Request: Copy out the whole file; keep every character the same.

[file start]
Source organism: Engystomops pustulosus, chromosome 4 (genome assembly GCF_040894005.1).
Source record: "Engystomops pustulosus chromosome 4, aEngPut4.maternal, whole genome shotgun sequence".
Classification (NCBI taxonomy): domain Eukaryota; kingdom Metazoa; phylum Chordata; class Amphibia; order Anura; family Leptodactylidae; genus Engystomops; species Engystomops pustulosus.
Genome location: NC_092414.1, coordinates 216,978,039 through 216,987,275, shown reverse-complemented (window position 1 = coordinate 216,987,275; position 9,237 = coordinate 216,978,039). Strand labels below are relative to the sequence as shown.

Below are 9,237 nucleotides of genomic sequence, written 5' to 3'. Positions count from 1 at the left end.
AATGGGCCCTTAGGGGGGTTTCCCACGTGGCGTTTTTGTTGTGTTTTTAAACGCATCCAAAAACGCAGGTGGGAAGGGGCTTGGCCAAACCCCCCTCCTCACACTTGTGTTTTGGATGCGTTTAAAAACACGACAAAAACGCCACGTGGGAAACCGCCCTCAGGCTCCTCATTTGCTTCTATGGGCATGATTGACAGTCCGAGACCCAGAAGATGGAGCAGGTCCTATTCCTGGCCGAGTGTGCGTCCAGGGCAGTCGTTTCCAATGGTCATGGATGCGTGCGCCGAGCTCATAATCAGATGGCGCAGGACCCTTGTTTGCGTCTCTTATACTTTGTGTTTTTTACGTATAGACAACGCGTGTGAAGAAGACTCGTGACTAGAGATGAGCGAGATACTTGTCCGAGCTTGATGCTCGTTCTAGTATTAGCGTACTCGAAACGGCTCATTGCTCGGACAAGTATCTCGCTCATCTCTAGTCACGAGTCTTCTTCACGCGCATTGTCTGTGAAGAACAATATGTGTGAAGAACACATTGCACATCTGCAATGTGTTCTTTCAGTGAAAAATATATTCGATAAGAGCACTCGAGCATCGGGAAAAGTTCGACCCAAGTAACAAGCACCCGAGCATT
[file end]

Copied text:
Source organism: Engystomops pustulosus, chromosome 4 (genome assembly GCF_040894005.1).
Source record: "Engystomops pustulosus chromosome 4, aEngPut4.maternal, whole genome shotgun sequence".
Classification (NCBI taxonomy): domain Eukaryota; kingdom Metazoa; phylum Chordata; class Amphibia; order Anura; family Leptodactylidae; genus Engystomops; species Engystomops pustulosus.
Genome location: NC_092414.1, coordinates 216,978,039 through 216,987,275, shown reverse-complemented (window position 1 = coordinate 216,987,275; position 9,237 = coordinate 216,978,039). Strand labels below are relative to the sequence as shown.

Below are 9,237 nucleotides of genomic sequence, written 5' to 3'. Positions count from 1 at the left end.
AATGGGCCCTTAGGGGGGTTTCCCACGTGGCGTTTTTGTTGTGTTTTTAAACGCATCCAAAAACGCAGGTGGGAAGGGGCTTGGCCAAACCCCCCTCCTCACACTTGTGTTTTGGATGCGTTTAAAAACACGACAAAAACGCCACGTGGGAAACCGCCCTCAGGCTCCTCATTTGCTTCTATGGGCATGATTGACAGTCCGAGACCCAGAAGATGGAGCAGGTCCTATTCCTGGCCGAGTGTGCGTCCAGGGCAGTCGTTTCCAATGGTCATGGATGCGTGCGCCGAGCTCATAATCAGATGGCGCAGGACCCTTGTTTGCGTCTCTTATACTTTGTGTTTTTTACGTATAGACAACGCGTGTGAAGAAGACTCGTGACTAGAGATGAGCGAGATACTTGTCCGAGCTTGATGCTCGTTCTAGTATTAGCGTACTCGAAACGGCTCATTGCTCGGACAAGTATCTCGCTCATCTCTAGTCACGAGTCTTCTTCACGCGCATTGTCTGTGAAGAACAATATGTGTGAAGAACACATTGCACATCTGCAATGTGTTCTTTCAGTGAAAAATATATTCGATAAGAGCACTCGAGCATCGGGAAAAGTTCGACCCAAGTAACAAGCACCCGAGCATT